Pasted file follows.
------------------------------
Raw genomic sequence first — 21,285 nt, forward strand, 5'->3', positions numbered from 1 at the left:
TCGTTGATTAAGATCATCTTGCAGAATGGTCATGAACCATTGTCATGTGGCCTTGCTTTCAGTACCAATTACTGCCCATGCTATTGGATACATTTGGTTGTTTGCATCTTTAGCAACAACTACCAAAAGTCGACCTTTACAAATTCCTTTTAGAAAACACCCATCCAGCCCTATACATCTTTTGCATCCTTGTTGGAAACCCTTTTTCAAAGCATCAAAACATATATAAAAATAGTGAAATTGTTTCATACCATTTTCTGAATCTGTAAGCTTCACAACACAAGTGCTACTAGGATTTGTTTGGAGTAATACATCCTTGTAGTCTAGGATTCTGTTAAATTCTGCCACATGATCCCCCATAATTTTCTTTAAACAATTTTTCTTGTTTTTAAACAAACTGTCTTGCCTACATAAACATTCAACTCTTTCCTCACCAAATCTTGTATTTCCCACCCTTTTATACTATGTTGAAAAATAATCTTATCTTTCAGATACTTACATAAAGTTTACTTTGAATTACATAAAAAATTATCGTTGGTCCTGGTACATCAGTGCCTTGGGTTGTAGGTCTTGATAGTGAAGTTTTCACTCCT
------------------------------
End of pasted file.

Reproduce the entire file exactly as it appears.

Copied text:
Raw genomic sequence first — 21,285 nt, forward strand, 5'->3', positions numbered from 1 at the left:
TCGTTGATTAAGATCATCTTGCAGAATGGTCATGAACCATTGTCATGTGGCCTTGCTTTCAGTACCAATTACTGCCCATGCTATTGGATACATTTGGTTGTTTGCATCTTTAGCAACAACTACCAAAAGTCGACCTTTACAAATTCCTTTTAGAAAACACCCATCCAGCCCTATACATCTTTTGCATCCTTGTTGGAAACCCTTTTTCAAAGCATCAAAACATATATAAAAATAGTGAAATTGTTTCATACCATTTTCTGAATCTGTAAGCTTCACAACACAAGTGCTACTAGGATTTGTTTGGAGTAATACATCCTTGTAGTCTAGGATTCTGTTAAATTCTGCCACATGATCCCCCATAATTTTCTTTAAACAATTTTTCTTGTTTTTAAACAAACTGTCTTGCCTACATAAACATTCAACTCTTTCCTCACCAAATCTTGTATTTCCCACCCTTTTATACTATGTTGAAAAATAATCTTATCTTTCAGATACTTACATAAAGTTTACTTTGAATTACATAAAAAATTATCGTTGGTCCTGGTACATCAGTGCCTTGGGTTGTAGGTCTTGATAGTGAAGTTTTCACTCCT